I know I’ve been blogging a lot about vegan things as of late, but many things in the news and in my life have inspired me to revisit why I am vegan, rather than just linger, statically, in that state. In Boulder, once we move there, I hope to join up with a few vegan organizations to do more outreach, and a news article I saw today sums up why it is so important to me to do so.
This article was posted on the PPK this morning. Basically, a woman bought a five-legged puppy for $4,000 to save it from being sent to a freak show. This story is heartwarming, but it is also disturbing on a number of levels. One, it is completely insane to me that animal freak-shows still exist, that the freak-show operator was going to spend $3,000 for the privilege of exhibiting and exploiting this animal, and that the cost of rescuing this animal was so high. I think this woman did a great deed in rescuing Lilly (the puppy in question), but frankly, I think stories like this are ultimately problematic.
This dog deserves a good life, but so do all dogs. As much as we might “aww” over this tale of love this is only one dog, and there are so, so many other animals, perfectly healthy animals, languishing in shelters, with adoption fees of far less than $4,000. It makes me wonder about human nature, why humans are so good in a crisis, but so terrible with invisible problems that can be safely ignored and tucked away.
The woman who adopted the puppy had this to say about her reasons for spending so much money: “I felt like I needed to be an advocate for her because she can’t speak.”
Well, that is an awesome quote, and even though this woman might not be vegan (I don’t know), this sentiment is the core philosophy behind being vegan, at least to me. I truly believe veganism is living one’s desire to be an advocate on behalf of the voiceless. Veganism is about pushing aside your “bacon fever,” or desire for constant convenience, or your personal taste, or cognitive dissonance regarding factory farms, or perhaps just blindness toward the fact that animals have feelings, desires, hopes, societies, morals, and hearts just like us, and extending compassion toward the oppressed group of the entire animal kingdom. It is about realizing no one is too busy to be vegan, or that there is nothing stopping someone who works on behalf of the rights of human animals to extend that compassion outward toward all animals. It is about really thinking about how the dogs that are cooped up in shelters, hopefully triggering our sympathy to adopt them, are leading infinitely better lives than the pigs (who are of comparable, if not greater intelligence) who are are slaughtered every day.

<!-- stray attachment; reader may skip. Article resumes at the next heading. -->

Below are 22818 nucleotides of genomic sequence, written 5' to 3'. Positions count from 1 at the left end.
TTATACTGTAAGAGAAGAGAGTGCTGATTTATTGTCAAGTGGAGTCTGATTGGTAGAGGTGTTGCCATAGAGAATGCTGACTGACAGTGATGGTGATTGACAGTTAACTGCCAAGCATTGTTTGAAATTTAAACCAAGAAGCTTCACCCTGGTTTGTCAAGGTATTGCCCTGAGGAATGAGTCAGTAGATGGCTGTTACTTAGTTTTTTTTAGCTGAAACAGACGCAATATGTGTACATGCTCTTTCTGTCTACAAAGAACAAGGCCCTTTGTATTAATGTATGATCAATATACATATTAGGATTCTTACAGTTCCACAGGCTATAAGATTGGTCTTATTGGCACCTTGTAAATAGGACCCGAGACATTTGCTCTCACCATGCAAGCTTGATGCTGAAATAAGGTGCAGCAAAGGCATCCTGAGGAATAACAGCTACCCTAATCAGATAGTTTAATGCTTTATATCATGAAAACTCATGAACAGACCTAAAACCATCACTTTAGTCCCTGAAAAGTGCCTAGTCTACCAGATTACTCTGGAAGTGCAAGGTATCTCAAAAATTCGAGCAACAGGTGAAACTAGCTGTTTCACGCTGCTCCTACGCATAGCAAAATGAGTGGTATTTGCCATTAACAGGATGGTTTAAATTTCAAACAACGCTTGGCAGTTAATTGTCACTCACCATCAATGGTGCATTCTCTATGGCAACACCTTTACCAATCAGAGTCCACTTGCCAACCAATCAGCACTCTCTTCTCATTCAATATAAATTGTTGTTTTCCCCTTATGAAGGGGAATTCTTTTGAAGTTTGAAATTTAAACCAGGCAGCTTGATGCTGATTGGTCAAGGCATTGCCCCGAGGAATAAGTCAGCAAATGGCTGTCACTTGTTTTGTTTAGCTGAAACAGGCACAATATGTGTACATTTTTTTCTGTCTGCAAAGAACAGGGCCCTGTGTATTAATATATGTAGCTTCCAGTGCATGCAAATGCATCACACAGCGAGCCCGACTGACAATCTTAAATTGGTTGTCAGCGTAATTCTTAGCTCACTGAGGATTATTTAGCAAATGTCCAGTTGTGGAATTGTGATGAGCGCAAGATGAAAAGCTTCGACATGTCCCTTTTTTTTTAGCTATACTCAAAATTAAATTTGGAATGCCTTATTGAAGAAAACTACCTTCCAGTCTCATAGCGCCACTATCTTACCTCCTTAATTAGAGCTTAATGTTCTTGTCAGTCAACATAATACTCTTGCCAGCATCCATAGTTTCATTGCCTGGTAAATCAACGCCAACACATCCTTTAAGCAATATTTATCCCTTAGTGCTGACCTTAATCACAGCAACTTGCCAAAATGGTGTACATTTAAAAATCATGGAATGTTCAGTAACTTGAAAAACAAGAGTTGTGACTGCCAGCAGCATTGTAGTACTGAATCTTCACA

I know humans are capable of great and inspiring compassion, and love, and selflessness. I just wish more humans would be open to exploring that compassion, love, and selflessness with animals other than kitty cats and puppy dogs and other creatures considered “pets” instead of “dinner.”